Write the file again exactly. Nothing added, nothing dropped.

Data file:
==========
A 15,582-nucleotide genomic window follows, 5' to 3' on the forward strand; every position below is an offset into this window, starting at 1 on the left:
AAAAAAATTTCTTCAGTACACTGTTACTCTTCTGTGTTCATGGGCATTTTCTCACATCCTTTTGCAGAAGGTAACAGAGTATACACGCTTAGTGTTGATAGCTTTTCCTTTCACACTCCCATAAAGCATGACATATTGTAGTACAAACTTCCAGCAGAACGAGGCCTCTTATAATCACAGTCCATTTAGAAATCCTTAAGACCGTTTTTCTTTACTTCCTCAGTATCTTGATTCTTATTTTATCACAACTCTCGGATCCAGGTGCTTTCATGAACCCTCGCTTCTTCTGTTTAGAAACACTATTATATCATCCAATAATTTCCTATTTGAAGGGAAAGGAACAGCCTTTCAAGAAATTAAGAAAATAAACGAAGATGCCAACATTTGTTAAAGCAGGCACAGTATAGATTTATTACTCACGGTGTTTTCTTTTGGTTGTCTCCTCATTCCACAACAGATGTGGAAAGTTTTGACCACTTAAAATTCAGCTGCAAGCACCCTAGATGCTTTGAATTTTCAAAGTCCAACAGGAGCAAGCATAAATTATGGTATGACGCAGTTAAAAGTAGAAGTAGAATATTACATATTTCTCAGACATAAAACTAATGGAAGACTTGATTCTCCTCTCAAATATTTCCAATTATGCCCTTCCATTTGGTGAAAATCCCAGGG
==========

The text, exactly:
A 15,582-nucleotide genomic window follows, 5' to 3' on the forward strand; every position below is an offset into this window, starting at 1 on the left:
AAAAAAATTTCTTCAGTACACTGTTACTCTTCTGTGTTCATGGGCATTTTCTCACATCCTTTTGCAGAAGGTAACAGAGTATACACGCTTAGTGTTGATAGCTTTTCCTTTCACACTCCCATAAAGCATGACATATTGTAGTACAAACTTCCAGCAGAACGAGGCCTCTTATAATCACAGTCCATTTAGAAATCCTTAAGACCGTTTTTCTTTACTTCCTCAGTATCTTGATTCTTATTTTATCACAACTCTCGGATCCAGGTGCTTTCATGAACCCTCGCTTCTTCTGTTTAGAAACACTATTATATCATCCAATAATTTCCTATTTGAAGGGAAAGGAACAGCCTTTCAAGAAATTAAGAAAATAAACGAAGATGCCAACATTTGTTAAAGCAGGCACAGTATAGATTTATTACTCACGGTGTTTTCTTTTGGTTGTCTCCTCATTCCACAACAGATGTGGAAAGTTTTGACCACTTAAAATTCAGCTGCAAGCACCCTAGATGCTTTGAATTTTCAAAGTCCAACAGGAGCAAGCATAAATTATGGTATGACGCAGTTAAAAGTAGAAGTAGAATATTACATATTTCTCAGACATAAAACTAATGGAAGACTTGATTCTCCTCTCAAATATTTCCAATTATGCCCTTCCATTTGGTGAAAATCCCAGGG